Right from his very first attempt in 2012, Loïck Peyron set a new Jules Verne Trophy record. At the helm of the maxi-trimaran Banque Populaire V, the sailor from Nantes finished his circumnavigation in 45 days, 13 hours, 42 minutes and 53 seconds – a record which Francis Joyon is currently attempting to beat. The sailor who has previously won one Route du Rhum, 3 Single-Handed Trans-Atlantic Races, and 2 Jacques-Vabre Transats, goes back over his experience of the Jules Verne. An experience that he doesn’t rule out trying again if the record is beaten.
What is your favorite memory of the Jules Verne Trophy?
The arrival! When you race against other competitors, it’s disappointing not to win, but this happens all the time. You lose more than you win, but this doesn’t mean that there aren’t good memories all the same. I’ve tried to set very few records in my life as a sailor, but I’ve been fortunate: luck has smiled on me every time, immediately, as of the first attempt. As a result, I haven’t experienced the frustration of many of my colleagues who have often made attempts and not always succeeded first off. In addition, a Jules Verne Trophy arrival is all the greater because it’s collective, shared with the others on board.
What is your worst memory?
Everything has gone relatively smoothly for me even if things aren’t easy every day, and there are moments of stress. In any case, my worst memory remains ice and icebergs – something that generates both fear and fascination. I had the luck to see a great deal of them during my first Vendée Globe. At the time, no southern limit was set, as there now exists today for the Jules Verne. At that time, we set our own limits. You need to understand that when you’re alone on board, you’re the sole master of your decisions, and you’re responsible for yourself only. In this case, risk-taking in theory doesn’t generate any collateral damage. But when you’re a skipper with 13 other persons on board, you have a responsibility to bring home the boat and the men. And this is a much more difficult burden to bear. When you find yourself in complicated situations, it’s not easy to live with this weight, but you can’t share your worries too much because the leader’s aim is to ensure that things go well, without distress.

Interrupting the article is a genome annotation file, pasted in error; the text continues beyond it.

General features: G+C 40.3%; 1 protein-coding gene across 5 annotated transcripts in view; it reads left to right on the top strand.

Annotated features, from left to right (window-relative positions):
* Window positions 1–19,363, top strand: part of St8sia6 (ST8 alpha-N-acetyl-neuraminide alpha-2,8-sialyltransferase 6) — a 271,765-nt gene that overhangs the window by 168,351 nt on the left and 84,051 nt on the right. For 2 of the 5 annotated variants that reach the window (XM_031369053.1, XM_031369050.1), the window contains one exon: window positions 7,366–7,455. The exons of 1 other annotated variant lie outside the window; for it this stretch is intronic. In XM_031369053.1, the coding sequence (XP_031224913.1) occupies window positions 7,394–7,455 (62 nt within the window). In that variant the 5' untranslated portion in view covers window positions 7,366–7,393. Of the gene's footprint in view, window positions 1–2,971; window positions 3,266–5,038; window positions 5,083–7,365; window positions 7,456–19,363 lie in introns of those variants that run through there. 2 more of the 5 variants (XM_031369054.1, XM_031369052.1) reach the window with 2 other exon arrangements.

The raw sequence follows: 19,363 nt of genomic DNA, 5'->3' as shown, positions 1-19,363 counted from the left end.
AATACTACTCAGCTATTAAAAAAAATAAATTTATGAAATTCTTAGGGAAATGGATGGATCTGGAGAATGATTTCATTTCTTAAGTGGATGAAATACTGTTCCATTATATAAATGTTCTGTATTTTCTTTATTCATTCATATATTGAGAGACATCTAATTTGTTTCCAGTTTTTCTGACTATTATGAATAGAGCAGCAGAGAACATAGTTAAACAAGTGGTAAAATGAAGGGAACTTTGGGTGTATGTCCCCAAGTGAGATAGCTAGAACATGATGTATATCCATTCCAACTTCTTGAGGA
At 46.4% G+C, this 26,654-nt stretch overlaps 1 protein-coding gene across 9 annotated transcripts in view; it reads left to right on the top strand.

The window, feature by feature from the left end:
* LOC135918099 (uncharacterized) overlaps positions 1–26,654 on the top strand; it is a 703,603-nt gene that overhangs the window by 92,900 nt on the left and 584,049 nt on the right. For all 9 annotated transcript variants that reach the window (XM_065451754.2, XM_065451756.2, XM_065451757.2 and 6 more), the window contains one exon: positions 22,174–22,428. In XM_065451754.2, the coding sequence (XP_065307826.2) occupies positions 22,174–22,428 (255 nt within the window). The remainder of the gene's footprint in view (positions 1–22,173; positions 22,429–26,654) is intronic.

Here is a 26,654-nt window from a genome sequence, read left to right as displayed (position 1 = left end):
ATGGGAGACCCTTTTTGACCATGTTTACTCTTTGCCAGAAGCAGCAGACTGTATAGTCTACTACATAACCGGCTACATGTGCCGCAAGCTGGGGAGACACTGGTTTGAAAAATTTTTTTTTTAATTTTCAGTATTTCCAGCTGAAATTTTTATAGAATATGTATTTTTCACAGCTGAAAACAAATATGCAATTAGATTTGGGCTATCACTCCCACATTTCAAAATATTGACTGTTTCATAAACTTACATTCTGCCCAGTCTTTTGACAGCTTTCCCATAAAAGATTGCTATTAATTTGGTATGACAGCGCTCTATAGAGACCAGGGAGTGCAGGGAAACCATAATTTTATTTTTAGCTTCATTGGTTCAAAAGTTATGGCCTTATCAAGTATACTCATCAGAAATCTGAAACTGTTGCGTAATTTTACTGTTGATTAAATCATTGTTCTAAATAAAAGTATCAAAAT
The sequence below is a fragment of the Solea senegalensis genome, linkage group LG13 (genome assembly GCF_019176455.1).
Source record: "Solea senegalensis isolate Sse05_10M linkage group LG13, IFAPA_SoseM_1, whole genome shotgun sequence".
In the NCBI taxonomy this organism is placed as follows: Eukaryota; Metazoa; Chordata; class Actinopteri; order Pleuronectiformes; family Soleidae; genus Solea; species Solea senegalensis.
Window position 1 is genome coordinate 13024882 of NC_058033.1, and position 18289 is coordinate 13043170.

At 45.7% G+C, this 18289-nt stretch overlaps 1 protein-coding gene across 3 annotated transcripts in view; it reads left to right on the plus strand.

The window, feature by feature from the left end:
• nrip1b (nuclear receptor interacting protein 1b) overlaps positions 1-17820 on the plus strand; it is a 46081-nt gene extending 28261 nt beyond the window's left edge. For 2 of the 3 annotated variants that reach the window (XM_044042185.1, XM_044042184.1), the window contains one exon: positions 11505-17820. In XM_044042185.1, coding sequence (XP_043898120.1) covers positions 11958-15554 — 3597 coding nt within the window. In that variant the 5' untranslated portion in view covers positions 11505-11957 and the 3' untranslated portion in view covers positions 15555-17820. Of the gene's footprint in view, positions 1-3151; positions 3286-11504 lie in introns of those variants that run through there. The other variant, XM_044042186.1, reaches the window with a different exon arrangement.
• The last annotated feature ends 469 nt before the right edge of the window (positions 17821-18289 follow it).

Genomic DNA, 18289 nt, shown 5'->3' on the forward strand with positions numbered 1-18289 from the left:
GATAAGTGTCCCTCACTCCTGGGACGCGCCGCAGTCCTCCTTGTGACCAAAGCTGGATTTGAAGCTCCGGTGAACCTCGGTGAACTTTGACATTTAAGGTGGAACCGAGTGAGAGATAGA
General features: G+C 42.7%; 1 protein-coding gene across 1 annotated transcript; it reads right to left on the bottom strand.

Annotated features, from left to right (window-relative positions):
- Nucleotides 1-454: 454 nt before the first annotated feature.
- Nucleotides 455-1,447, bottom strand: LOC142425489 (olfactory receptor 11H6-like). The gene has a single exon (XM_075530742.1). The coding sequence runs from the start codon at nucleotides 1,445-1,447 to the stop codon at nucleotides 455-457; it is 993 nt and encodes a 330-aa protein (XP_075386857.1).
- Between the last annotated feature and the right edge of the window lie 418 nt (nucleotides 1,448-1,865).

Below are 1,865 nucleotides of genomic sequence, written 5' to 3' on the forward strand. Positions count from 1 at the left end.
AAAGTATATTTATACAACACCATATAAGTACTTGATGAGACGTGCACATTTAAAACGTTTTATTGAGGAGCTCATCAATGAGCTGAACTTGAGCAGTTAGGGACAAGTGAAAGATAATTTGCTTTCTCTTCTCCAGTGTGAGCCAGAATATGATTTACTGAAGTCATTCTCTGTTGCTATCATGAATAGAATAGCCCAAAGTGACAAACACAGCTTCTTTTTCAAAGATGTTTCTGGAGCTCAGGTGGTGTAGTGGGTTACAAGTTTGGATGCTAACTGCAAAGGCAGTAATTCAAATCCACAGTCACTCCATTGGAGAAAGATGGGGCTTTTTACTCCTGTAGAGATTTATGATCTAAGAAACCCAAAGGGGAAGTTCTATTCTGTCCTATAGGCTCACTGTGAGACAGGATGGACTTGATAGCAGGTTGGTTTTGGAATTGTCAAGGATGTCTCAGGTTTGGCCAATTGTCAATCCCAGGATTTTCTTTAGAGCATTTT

Tell us about your Trophée Jules Verne…
Records have always fascinated me, even if, since the start of my career, I’ve focused more on competition against others rather than against the clock. It’s my big brother who has specialized more in this domain. But what nonetheless made my mind up about the Jules Verne was that I was asked to do it. Remember that I arrived like a hair in a soup, like a music conductor called on stage at the last moment. It was Pascal Bidegorry who introduced me to this beautiful story, the creation of this boat and the crew. An exceptional boat, and a perfectly well prepared and trained team were in place. All I had to do was to implement all his work. I often say it: I was a little saltcellar on the table. Today, when I think back to my first day at the Jules Verne, I think that this was possibly the most delicate moment. I embarked on the Banque Populaire, off Lorient, exiting the port in the most secret manner possible because at the time, there was a bit of a buzz about who was going to replace Pascal. This was the most delicate moment I’ve ever experienced in human terms, because even the crewmembers on board didn’t know who was going to arrive. Thankfully, things went incredibly well!
Today, what do you prefer: navigating solo or in a team?
Both. I have no preference. I’m one of the rare sailors who’ve had the luck to be involved in so many different activities, to hold a Jules Verne title with my Banque Pop’ friends, to be at the helm of a boat in an America’s Cup final… I know that I’ve been incredibly lucky. After, it all remains an incredible amount of work. My great specialty is being a generalist.
What does the Jules Verne Trophy represent for you?
It’s highly symbolic, and it’s also something that we can describe as being a “family” story as my brother and I have beaten the record 4 times.
Do you think that you’ll take on the Jules Verne again one day?
You need to be beaten to go back to it. In sailing, this is the way it goes: you wait to be beaten and then you go back to work. If weather conditions are perfect, there’s no doubt that the record will be improved. After, I should say that the joy of a Jules Verne also lies in its preparation. Which is something I haven’t had the opportunity to experience. I’m also constantly designing vessels of the future for myself and others. But however these future vessels may be, we’ll also stay dependent on the weather. And this makes the Jules Verne a little frustrating. What might block me is precisely this long labor at the end of which you’re not sure of succeeding – or even of being able to depart.
Do you have a message for Francis Joyon, currently attacking the Jules Verne?
Yes, that he do it well! I’m always impressed by the way he sails because he attacks like crazy, all the time. At the moment, he has really perfect conditions. What I can say to all future sailors taking on the Jules Verne is that this is the record that they’re going to have to beat. The bar will go higher and higher, this is a certainty, but a record is definitely made in order to be beaten.
Interviewed by Isabelle Trancoen